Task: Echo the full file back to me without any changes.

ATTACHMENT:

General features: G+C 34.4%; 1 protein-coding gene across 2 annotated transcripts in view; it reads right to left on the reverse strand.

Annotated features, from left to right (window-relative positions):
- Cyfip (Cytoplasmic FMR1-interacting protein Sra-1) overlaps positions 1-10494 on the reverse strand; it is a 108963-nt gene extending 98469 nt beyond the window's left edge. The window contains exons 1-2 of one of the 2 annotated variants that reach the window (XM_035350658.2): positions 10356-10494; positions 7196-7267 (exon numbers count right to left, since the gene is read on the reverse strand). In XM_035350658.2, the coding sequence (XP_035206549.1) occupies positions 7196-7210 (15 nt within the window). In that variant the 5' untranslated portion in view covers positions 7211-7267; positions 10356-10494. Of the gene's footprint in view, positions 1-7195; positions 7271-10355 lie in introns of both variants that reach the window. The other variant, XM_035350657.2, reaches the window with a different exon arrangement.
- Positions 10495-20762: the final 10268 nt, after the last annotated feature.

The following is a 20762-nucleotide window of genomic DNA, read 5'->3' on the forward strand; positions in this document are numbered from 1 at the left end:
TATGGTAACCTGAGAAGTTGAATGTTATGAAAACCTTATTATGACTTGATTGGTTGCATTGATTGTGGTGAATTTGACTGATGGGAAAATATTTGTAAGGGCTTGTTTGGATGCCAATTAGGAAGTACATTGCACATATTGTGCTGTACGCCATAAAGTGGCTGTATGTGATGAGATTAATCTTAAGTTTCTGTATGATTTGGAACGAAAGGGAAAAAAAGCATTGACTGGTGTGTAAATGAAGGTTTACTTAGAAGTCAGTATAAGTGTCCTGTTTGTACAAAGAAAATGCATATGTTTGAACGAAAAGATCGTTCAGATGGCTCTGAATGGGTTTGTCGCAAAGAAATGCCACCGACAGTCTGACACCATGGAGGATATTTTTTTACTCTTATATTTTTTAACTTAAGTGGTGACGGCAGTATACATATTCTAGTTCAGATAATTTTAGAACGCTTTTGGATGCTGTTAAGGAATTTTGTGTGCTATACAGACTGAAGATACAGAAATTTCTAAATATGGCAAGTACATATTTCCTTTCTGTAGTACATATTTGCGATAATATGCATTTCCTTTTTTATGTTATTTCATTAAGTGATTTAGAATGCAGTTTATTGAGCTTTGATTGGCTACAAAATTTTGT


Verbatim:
General features: G+C 34.4%; 1 protein-coding gene across 2 annotated transcripts in view; it reads right to left on the reverse strand.

Annotated features, from left to right (window-relative positions):
- Cyfip (Cytoplasmic FMR1-interacting protein Sra-1) overlaps positions 1-10494 on the reverse strand; it is a 108963-nt gene extending 98469 nt beyond the window's left edge. The window contains exons 1-2 of one of the 2 annotated variants that reach the window (XM_035350658.2): positions 10356-10494; positions 7196-7267 (exon numbers count right to left, since the gene is read on the reverse strand). In XM_035350658.2, the coding sequence (XP_035206549.1) occupies positions 7196-7210 (15 nt within the window). In that variant the 5' untranslated portion in view covers positions 7211-7267; positions 10356-10494. Of the gene's footprint in view, positions 1-7195; positions 7271-10355 lie in introns of both variants that reach the window. The other variant, XM_035350657.2, reaches the window with a different exon arrangement.
- Positions 10495-20762: the final 10268 nt, after the last annotated feature.

The following is a 20762-nucleotide window of genomic DNA, read 5'->3' on the forward strand; positions in this document are numbered from 1 at the left end:
TATGGTAACCTGAGAAGTTGAATGTTATGAAAACCTTATTATGACTTGATTGGTTGCATTGATTGTGGTGAATTTGACTGATGGGAAAATATTTGTAAGGGCTTGTTTGGATGCCAATTAGGAAGTACATTGCACATATTGTGCTGTACGCCATAAAGTGGCTGTATGTGATGAGATTAATCTTAAGTTTCTGTATGATTTGGAACGAAAGGGAAAAAAAGCATTGACTGGTGTGTAAATGAAGGTTTACTTAGAAGTCAGTATAAGTGTCCTGTTTGTACAAAGAAAATGCATATGTTTGAACGAAAAGATCGTTCAGATGGCTCTGAATGGGTTTGTCGCAAAGAAATGCCACCGACAGTCTGACACCATGGAGGATATTTTTTTACTCTTATATTTTTTAACTTAAGTGGTGACGGCAGTATACATATTCTAGTTCAGATAATTTTAGAACGCTTTTGGATGCTGTTAAGGAATTTTGTGTGCTATACAGACTGAAGATACAGAAATTTCTAAATATGGCAAGTACATATTTCCTTTCTGTAGTACATATTTGCGATAATATGCATTTCCTTTTTTATGTTATTTCATTAAGTGATTTAGAATGCAGTTTATTGAGCTTTGATTGGCTACAAAATTTTGT